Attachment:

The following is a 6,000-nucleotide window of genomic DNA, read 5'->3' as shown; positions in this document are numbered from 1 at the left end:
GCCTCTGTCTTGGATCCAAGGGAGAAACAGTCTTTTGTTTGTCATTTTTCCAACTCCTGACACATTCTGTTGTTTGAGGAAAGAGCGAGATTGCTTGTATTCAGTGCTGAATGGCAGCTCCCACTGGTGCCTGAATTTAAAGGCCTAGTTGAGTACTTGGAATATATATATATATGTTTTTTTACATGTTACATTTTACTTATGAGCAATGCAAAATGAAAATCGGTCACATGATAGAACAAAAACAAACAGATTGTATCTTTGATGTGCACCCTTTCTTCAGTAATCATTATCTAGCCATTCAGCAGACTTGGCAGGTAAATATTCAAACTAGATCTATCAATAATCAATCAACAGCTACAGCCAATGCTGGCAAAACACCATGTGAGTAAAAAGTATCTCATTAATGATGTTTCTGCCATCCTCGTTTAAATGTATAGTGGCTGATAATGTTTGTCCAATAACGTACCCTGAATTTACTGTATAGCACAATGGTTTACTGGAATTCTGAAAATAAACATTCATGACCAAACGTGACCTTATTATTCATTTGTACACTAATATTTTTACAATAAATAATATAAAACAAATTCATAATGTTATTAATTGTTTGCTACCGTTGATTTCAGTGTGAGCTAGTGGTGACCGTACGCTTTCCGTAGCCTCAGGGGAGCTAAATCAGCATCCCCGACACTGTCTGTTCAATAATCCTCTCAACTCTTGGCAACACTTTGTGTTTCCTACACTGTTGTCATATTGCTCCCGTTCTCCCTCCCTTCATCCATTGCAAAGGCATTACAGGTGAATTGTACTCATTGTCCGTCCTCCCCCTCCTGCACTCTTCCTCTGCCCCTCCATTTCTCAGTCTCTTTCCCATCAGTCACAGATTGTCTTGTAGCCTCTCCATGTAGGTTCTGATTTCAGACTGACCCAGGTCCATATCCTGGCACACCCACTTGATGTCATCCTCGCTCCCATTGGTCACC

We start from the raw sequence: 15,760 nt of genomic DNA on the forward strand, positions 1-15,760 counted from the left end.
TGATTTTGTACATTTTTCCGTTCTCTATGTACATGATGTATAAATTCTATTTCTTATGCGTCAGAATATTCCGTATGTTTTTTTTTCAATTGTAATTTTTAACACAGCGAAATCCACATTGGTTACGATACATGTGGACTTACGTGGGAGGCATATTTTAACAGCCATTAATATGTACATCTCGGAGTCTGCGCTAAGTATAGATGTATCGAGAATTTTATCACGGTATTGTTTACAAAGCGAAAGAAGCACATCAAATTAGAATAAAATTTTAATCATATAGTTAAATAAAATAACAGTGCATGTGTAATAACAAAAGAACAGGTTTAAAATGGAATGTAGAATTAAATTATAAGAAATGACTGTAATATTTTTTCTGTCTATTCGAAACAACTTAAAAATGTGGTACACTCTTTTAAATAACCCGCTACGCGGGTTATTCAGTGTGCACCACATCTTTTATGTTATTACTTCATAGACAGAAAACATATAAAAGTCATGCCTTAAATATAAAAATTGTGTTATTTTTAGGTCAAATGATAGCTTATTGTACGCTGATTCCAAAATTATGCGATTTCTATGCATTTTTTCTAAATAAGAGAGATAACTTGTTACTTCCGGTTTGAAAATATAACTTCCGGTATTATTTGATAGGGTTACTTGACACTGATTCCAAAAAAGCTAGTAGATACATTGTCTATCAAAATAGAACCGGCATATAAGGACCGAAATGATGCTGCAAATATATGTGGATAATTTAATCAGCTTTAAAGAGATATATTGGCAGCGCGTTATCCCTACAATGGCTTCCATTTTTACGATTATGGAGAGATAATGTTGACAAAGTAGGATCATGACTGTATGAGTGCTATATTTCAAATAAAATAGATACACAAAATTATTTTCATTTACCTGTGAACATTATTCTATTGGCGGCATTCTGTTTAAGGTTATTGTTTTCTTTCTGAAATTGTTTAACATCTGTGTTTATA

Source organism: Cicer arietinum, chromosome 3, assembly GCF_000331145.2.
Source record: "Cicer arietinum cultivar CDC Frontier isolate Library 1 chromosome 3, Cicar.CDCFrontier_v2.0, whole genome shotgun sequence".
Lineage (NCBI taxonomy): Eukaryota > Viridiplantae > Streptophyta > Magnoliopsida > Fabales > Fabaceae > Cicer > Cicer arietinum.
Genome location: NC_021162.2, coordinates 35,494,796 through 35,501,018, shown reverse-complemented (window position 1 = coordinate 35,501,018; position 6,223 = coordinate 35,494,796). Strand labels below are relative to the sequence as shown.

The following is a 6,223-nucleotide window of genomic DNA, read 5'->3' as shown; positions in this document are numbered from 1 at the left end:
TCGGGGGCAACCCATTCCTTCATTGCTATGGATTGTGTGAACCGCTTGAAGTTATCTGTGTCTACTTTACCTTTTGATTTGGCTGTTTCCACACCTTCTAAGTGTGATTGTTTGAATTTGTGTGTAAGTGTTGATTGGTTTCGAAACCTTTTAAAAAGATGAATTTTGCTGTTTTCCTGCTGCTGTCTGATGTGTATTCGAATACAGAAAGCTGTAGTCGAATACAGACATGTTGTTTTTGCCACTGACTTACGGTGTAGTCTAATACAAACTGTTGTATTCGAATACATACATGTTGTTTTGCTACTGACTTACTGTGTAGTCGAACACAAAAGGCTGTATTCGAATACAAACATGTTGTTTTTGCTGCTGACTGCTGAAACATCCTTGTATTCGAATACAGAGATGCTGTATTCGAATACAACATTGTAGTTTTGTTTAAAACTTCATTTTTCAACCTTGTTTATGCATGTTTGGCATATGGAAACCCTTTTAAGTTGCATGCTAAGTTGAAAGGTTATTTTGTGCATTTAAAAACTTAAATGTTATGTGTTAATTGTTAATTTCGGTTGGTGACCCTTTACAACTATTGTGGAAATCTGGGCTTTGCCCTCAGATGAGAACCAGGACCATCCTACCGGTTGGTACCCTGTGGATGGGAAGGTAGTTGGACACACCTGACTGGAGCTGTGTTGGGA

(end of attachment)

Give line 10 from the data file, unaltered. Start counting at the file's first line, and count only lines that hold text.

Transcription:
TCGGGGGCAACCCATTCCTTCATTGCTATGGATTGTGTGAACCGCTTGAAGTTATCTGTGTCTACTTTACCTTTTGATTTGGCTGTTTCCACACCTTCTAAGTGTGATTGTTTGAATTTGTGTGTAAGTGTTGATTGGTTTCGAAACCTTTTAAAAAGATGAATTTTGCTGTTTTCCTGCTGCTGTCTGATGTGTATTCGAATACAGAAAGCTGTAGTCGAATACAGACATGTTGTTTTTGCCACTGACTTACGGTGTAGTCTAATACAAACTGTTGTATTCGAATACATACATGTTGTTTTGCTACTGACTTACTGTGTAGTCGAACACAAAAGGCTGTATTCGAATACAAACATGTTGTTTTTGCTGCTGACTGCTGAAACATCCTTGTATTCGAATACAGAGATGCTGTATTCGAATACAACATTGTAGTTTTGTTTAAAACTTCATTTTTCAACCTTGTTTATGCATGTTTGGCATATGGAAACCCTTTTAAGTTGCATGCTAAGTTGAAAGGTTATTTTGTGCATTTAAAAACTTAAATGTTATGTGTTAATTGTTAATTTCGGTTGGTGACCCTTTACAACTATTGTGGAAATCTGGGCTTTGCCCTCAGATGAGAACCAGGACCATCCTACCGGTTGGTACCCTGTGGATGGGAAGGTAGTTGGACACACCTGACTGGAGCTGTGTTGGGA